While some people may lose their appetite as part of their depression, others overeat because of their condition. As a result, when their depression symptoms begin to lift, they may eat less and choose healthier items, resulting in body mass decrease. Depressed individuals are also less likely to exercise and more likely to remain at home, sitting or laying down, than those who are not depressed. As they get better with medication, patients may move more and lose weight.
List Of Antidepressants That Cause Weight Loss
Whether weight loss is among the negative effects of antidepressants or the positive ones is up for interpretation by each patient. It is possible for the patient to work with their doctor to find a medication that is more likely to help them with their body mass goals.
Some antidepressants that cause weight loss include:
- Bupropion: Sold as Wellbutrin, it is an atypical antidepressant that sees about 28 percent of patients lose a noticeable amount of weight
- Fluoxetine: Known by the brand name Prozac, this SSRI tends to result in body mass loss when first taken but can cause gains when the user remains on it long term.
- Citalopram: Also known as Celexa, this SSRI has been found to help people control their appetite and eat less.
- Duloxetine: Marketed as Cymbalta, this SNRI has been shown to reduce appetite and prevent overeating.
- Venlafaxine: Known by the brand name Effexor, it is also an SNRI that has been demonstrated to lower appetite.
It is important that even if someone needs to lose pounds, they should not take antidepressant medications strictly for weight loss. Doing so can result in numerous unintended side effects, as well as misuse of the drugs. In this case, it is critical to find substance abuse treatment to prevent severe health hazards.
Antidepressants That Do Not Cause Weight Changes
Unfortunately, there are no antidepressants that do not cause weight gain or loss. However, there are medications that are known to have minimal impact on body mass. Patients are more likely to be able to use antidepressants without weight gain or loss if they are prescribed one of the following:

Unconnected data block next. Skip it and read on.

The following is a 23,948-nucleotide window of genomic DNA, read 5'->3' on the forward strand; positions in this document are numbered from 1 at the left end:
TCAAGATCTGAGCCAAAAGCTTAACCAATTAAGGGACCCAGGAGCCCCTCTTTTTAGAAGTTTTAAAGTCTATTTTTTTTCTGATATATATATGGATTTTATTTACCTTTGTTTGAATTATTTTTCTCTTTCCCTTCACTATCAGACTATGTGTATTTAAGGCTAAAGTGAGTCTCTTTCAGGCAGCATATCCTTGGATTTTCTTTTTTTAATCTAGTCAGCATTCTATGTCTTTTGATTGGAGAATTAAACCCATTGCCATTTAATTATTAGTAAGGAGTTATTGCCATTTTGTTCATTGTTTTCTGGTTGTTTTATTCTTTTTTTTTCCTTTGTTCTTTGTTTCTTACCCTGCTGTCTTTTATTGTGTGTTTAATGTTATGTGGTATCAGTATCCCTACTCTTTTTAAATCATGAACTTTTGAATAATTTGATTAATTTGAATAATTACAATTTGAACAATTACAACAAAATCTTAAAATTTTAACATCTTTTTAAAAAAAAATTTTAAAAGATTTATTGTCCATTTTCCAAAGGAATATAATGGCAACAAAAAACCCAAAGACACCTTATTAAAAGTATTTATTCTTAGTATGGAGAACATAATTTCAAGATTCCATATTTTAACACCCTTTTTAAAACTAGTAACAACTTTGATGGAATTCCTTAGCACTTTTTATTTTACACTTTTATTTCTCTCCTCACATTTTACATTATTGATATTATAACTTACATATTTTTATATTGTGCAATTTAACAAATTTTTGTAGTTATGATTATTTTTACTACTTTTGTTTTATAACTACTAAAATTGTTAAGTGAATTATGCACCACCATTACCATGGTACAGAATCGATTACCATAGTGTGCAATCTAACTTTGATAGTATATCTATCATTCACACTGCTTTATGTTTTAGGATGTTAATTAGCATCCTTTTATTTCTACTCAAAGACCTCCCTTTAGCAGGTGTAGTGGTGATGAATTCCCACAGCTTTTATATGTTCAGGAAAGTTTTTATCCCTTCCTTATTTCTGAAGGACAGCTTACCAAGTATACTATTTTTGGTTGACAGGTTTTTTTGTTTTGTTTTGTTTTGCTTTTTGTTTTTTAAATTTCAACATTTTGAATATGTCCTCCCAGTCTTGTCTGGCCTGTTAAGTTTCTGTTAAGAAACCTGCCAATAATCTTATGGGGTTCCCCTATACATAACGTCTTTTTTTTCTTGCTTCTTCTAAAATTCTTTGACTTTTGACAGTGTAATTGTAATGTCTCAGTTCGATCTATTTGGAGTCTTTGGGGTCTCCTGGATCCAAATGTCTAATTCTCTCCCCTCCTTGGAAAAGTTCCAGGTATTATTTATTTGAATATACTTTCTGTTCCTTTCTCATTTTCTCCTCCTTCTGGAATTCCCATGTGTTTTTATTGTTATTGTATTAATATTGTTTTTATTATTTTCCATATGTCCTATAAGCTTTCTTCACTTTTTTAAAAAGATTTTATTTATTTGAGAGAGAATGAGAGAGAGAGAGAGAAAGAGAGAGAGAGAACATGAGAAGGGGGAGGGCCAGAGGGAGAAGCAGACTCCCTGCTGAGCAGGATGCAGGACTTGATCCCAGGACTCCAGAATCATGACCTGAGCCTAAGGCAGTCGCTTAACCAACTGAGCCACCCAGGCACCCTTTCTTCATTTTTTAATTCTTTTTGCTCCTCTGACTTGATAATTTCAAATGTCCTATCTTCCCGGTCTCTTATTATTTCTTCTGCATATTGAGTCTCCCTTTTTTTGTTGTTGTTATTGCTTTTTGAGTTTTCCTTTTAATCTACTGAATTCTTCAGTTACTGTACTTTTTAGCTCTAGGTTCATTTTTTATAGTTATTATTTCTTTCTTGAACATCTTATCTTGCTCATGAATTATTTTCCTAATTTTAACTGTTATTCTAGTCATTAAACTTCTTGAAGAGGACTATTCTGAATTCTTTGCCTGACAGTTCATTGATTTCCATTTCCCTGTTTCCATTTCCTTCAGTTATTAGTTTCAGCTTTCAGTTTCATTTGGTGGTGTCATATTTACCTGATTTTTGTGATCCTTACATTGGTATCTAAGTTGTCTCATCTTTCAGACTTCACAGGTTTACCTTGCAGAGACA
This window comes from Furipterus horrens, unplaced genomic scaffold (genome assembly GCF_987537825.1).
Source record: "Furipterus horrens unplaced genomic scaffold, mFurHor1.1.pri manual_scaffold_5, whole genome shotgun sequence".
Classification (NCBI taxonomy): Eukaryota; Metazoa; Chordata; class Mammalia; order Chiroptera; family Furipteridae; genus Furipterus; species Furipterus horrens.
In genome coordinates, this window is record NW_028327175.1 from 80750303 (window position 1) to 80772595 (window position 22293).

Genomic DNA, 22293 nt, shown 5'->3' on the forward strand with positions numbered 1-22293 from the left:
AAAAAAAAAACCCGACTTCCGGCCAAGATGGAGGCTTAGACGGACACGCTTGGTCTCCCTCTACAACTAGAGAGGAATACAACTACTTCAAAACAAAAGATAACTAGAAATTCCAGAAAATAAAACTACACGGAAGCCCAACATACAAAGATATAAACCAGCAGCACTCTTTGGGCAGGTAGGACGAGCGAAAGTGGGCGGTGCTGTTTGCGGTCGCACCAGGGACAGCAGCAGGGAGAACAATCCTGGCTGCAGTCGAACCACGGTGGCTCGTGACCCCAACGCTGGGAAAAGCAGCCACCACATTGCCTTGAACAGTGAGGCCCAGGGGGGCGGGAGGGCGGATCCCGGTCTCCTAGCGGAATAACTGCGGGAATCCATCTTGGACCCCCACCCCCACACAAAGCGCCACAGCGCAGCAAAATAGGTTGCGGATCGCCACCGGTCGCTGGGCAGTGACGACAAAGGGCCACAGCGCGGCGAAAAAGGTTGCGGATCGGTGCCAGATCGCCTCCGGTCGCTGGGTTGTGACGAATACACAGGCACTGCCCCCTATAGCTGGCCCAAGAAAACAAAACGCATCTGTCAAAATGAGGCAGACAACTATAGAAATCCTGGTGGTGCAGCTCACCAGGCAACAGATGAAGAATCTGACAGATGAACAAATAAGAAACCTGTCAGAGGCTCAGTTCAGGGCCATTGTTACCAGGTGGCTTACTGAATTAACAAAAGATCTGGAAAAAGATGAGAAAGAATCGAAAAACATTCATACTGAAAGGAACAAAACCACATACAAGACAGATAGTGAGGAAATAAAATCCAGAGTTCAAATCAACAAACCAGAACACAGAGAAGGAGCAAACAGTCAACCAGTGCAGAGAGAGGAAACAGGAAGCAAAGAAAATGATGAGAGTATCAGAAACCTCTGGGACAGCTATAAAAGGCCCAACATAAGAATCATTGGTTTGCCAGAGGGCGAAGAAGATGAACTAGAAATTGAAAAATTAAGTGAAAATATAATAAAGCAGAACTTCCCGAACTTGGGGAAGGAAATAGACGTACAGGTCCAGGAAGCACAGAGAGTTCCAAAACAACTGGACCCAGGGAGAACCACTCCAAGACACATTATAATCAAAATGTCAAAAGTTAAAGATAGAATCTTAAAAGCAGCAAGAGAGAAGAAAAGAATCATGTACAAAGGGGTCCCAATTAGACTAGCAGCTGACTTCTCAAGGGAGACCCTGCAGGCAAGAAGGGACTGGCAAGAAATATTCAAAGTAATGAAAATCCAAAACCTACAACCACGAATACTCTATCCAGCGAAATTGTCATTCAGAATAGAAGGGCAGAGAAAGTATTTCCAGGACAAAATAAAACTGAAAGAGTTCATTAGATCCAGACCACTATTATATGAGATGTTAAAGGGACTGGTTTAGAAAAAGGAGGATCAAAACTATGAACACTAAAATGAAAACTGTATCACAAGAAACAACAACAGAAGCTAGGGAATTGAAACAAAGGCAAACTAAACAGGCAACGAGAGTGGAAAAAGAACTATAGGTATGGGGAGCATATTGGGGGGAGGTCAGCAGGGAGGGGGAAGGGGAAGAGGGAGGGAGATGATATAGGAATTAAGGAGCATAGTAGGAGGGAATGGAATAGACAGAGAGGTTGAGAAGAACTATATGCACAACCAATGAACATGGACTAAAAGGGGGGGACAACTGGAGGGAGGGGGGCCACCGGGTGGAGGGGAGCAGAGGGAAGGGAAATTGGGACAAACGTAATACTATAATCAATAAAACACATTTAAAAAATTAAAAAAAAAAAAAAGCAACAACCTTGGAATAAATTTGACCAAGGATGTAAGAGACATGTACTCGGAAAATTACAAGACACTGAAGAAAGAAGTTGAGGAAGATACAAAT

- Venlafaxine (Effexor)
- Sertraline (Zoloft)
- Vortioxetine (Trintellix)
- Bupropion (Wellbutrin)
- Amitriptyline (Elavil)
- Nortriptyline (Pamelor)
It is still possible that users will see body mass changes when taking these medications. Patients should stay in contact with their prescribing doctor to help manage symptoms of use.
How To Manage Weight Changes Caused By Antidepressants
There is no way to guarantee a person will not gain pounds while taking antidepressants. Just getting older often means putting on pounds, so there is a chance that increased weight will not be related to the medication.
There are some steps that users can take to avoid antidepressant weight changes.
- Do a proper weigh-in at a doctor’s office prior to starting treatment, so there is an accurate understanding of the starting weight.
- When feeling a desire to eat, stop to ask if it is from hunger, boredom, or another cause.
- If noticing an increase in hunger, get the doctor to see if this is a result of excess stomach acid being produced. If it is, address this. Excess stomach acid can produce hunger pains.
- Hydrate more often, as this can help curb sensations of hunger.
- Start the day with 30 grams or so of carbohydrates as this can spur serotonin production, which helps to curb appetite. Do not combine them with proteins or fat.
- Exercise often to help burn calories.
- If all else fails, speak with the prescribing doctor about alternative medications and dietary approaches.
Ultimately, the goal of treatment is to become a happier and healthier person. If a patient is gaining a significant amount of weight, they are unlikely to be happy or healthy.
Ending Antidepressants Misuse
If someone is experiencing the negative effects of use or has been abusing their medications, stopping antidepressants is critical. However, going cold turkey can be dangerous. Work with a drug rehabilitation center to end use without negative consequences.
- Berken GH, Weinstein DO, Stern WC. Weight gain. A side-effect of tricyclic antidepressants. Journal of Affective Disorders. 1984; 7(2): 133-8. https://www.ncbi.nlm.nih.gov/pubmed/6238068.
- LeWine H. Antidepressants cause minimal weight gain. Harvard health Publishing. 2016. https://www.health.harvard.edu/blog/antidepressants-cause-minimal-weight-gain-201406067202.